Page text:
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Eddie_George

Canada’S Housing Market Teeters Precariously

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David Madani, economist at Capital Economics, believes the nation is on the verge “of what will prove to be a prolonged correction”.

“Canada’s housing market exhibits many of the symptoms that preceded disruptive housing downturns in other developed economies, namely overbuilding, overvaluation and excessive household debt,” he adds.

All Carney's fault.

Linky

Edited by Eddie_George

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At least we don't have to trouble ourselves with the over building bit. :D

We can have all the troubles of Canada, but without the £ucking houses to show for it! :angry:

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Perhaps...

I haven't been able to read the article, but from my own experience I live in a large 4 bedroomed house 65 miles from downtown Toronto which is worth about $300,000 (about 200,000 pounds). I find houses to be reasonably affordable and certainly nothing like UK levels. Wages are higher here too.

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2008:

East Sheen UK, yours for £1,085,000

eastsheen.jpg

For the same money: West Vancouver, most expensive residential area in Canada (which has had a property boom) + Porsche 911 + £80,000 change:

vancouver.jpg

http://www.housepricecrash.co.uk/forum/index.php?showtopic=83159

2013:

East Sheen UK, yours for £1,400,000

eastsheen2.jpg

For the same money: West Vancouver, most expensive residential area in Canada (which has had an even bigger property boom) + £36,000 change:

vancouver2.jpg

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In my view, a lot of the reasons that such examples are so glaring is that the pound is massively over valued in most currencies, due to our place as a financial centre and the wave of safe haven cash that has kept it high.

On the fundamentals, I'd expect the pound to be about half it's value against most currencies. No idea how long that will take though.

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Perhaps...

I haven't been able to read the article, but from my own experience I live in a large 4 bedroomed house 65 miles from downtown Toronto which is worth about $300,000 (about 200,000 pounds). I find houses to be reasonably affordable and certainly nothing like UK levels. Wages are higher here too.

Is 65 miles considered commutable from Toronto? I'm sure there are plenty of 4 bed properties 65miles from the centre of London for under £200k !

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2008:

http://www.housepricecrash.co.uk/forum/index.php?showtopic=83159

2013:

East Sheen UK, yours for £1,400,000

For the same money: West Vancouver, most expensive residential area in Canada (which has had an even bigger property boom) + £36,000 change:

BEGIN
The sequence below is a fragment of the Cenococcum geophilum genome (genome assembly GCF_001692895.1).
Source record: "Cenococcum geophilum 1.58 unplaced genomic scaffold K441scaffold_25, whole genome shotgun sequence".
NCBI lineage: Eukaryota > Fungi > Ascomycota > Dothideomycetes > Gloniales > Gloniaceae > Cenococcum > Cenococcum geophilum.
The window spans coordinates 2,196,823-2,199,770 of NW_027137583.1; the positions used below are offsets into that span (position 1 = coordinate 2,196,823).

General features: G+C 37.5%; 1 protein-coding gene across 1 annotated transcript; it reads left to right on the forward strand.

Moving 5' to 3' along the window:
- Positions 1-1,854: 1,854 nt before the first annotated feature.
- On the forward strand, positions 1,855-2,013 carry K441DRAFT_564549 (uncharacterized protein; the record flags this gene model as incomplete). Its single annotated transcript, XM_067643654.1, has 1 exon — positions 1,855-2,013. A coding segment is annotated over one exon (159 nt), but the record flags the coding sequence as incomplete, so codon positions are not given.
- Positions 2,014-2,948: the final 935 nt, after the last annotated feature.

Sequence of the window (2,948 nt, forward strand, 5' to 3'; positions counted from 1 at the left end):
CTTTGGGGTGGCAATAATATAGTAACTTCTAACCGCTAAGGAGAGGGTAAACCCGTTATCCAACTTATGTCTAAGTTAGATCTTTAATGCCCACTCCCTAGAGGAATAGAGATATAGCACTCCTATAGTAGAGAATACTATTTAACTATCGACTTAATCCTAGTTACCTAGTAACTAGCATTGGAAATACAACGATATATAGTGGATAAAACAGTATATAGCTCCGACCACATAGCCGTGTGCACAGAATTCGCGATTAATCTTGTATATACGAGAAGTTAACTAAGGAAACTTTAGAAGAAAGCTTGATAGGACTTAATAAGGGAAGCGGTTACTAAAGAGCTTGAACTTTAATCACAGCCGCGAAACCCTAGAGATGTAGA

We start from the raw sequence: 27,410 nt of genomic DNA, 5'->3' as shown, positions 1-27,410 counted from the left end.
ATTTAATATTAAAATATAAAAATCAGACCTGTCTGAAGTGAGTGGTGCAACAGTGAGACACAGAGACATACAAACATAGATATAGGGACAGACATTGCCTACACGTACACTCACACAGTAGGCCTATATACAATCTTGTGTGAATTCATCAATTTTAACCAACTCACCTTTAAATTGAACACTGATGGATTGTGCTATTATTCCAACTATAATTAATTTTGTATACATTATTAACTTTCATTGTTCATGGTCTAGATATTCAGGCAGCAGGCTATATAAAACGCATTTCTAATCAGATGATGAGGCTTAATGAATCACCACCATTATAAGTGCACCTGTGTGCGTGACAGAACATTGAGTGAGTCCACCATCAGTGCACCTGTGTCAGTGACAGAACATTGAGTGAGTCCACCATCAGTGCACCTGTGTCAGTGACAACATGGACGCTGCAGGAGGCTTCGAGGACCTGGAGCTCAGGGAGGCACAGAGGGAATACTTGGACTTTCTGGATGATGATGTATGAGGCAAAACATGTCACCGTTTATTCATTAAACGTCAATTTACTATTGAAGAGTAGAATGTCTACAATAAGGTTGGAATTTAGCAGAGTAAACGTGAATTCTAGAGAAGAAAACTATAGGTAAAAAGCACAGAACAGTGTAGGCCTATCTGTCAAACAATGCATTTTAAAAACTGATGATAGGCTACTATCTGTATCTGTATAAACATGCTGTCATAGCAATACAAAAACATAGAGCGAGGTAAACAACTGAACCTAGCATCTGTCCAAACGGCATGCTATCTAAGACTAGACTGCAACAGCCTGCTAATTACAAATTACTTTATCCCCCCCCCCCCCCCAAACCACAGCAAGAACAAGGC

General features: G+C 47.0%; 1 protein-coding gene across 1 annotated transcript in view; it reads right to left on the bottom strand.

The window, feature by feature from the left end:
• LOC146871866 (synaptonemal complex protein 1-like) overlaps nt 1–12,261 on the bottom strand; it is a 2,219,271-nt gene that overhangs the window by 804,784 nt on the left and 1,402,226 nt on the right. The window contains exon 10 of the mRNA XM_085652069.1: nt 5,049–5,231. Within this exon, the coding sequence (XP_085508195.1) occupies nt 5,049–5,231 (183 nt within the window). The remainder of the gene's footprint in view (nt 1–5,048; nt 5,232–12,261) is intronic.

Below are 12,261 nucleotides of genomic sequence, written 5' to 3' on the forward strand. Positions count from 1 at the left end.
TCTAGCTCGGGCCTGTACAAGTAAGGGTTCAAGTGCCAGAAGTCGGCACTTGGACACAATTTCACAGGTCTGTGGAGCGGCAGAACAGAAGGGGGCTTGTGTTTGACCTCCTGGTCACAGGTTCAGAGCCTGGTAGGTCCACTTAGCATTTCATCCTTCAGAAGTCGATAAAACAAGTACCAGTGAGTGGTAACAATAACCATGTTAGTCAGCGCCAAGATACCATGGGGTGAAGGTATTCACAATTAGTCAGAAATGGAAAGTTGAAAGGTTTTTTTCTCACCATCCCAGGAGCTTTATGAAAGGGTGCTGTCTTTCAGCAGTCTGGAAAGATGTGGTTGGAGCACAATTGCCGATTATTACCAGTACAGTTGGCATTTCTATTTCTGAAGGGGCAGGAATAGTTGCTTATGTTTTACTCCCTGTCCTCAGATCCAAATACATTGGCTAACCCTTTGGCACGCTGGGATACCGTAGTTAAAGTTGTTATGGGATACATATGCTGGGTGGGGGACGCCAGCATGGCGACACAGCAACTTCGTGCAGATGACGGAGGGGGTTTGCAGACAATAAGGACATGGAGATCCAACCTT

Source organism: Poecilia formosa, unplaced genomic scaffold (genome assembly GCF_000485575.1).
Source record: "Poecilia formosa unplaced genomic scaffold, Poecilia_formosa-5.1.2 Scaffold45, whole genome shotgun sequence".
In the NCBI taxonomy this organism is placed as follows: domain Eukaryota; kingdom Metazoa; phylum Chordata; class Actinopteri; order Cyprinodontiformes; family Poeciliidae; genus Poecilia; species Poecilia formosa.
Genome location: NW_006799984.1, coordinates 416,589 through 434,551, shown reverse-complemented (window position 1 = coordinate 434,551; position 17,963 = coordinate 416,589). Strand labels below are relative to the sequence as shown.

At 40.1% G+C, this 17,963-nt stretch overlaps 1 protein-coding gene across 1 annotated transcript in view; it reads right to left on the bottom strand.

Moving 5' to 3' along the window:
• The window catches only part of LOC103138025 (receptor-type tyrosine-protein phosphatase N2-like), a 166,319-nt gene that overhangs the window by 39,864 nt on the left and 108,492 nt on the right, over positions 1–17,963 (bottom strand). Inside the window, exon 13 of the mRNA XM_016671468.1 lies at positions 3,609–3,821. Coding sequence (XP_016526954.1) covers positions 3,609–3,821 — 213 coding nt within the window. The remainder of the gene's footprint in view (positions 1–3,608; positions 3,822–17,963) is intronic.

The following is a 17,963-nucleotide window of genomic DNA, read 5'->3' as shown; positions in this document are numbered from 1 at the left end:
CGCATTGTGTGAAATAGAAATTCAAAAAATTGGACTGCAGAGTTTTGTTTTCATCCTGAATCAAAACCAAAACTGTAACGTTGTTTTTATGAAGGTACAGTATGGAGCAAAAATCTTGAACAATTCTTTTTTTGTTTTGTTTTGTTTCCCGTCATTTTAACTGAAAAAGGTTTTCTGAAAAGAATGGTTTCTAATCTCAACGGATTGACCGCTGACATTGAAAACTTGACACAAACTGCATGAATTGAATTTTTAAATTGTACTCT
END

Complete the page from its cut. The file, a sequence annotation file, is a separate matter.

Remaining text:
Interesting idea for a post but are these a fair comparison? Vancouver is a much smaller (and I think nicer) city than London. A quick check shows that Bayridge would take 1-1.30 to commute on public transport. But East sheen is 22 mins from Waterloo. If you took your 1M out in the home countries with a 1hr commute, I'm sure you could find a comparable property to the Bay Ridge one.

I suppose it tells me that gap between UK and Canada house prices are a lot closer than I thought.

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Is 65 miles considered commutable from Toronto? I'm sure there are plenty of 4 bed properties 65miles from the centre of London for under £200k !

You can even have a pitcuresque garden.

Rightmove

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I don't think that the comparable are so valid either because the UK has such a repressive planning regime that does not allow for properties of a comparable size to be built, furthermore the residential land per person in the UK is less - thus a higher residual land price forcing people to spend materiall less per property. Thats why you have tiny poorly built houses in the UK.

I could point out many examples here in Ireland, but I would not say either are sustainable.

What makes the prices sustainable are the ability to pay back the debt, governments have many tools for making this part more affordable. Another major factor is that when debts cant be serviced, the ability to foreclose on the property.

In the UK the government + BOE have continually made servicing mortgages cheaper thus keep prices high. They done this via low interest rates, funding for lending, shared ownership etc..

Can they do this in Canada? If so, for how long?

Under supply in the UK markets is also a huge factor.

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Last boomers we rented off had a house with a lot of land in Canada too. They could only stay 6 months a year because of visa.

They've had UK house up for sale for 4+ years now (going to downsize) but won't drop price below what it's worth.

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Last boomers we rented off had a house with a lot of land in Canada too. They could only stay 6 months a year because of visa.

They've had UK house up for sale for 4+ years now (going to downsize) but won't drop price below what it's worth.

A house is worth 10% more than the highest price ever achieved for a similar house in the area ;).

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A house is worth 10% more than the highest price ever achieved for a similar house in the area ;).

Well, you don't want to give it away.

Edited by fluffy666

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Interesting idea for a post but are these a fair comparison? Vancouver is a much smaller (and I think nicer) city than London. A quick check shows that Bayridge would take 1-1.30 to commute on public transport. But East sheen is 22 mins from Waterloo. If you took your 1M out in the home countries with a 1hr commute, I'm sure you could find a comparable property to the Bay Ridge one.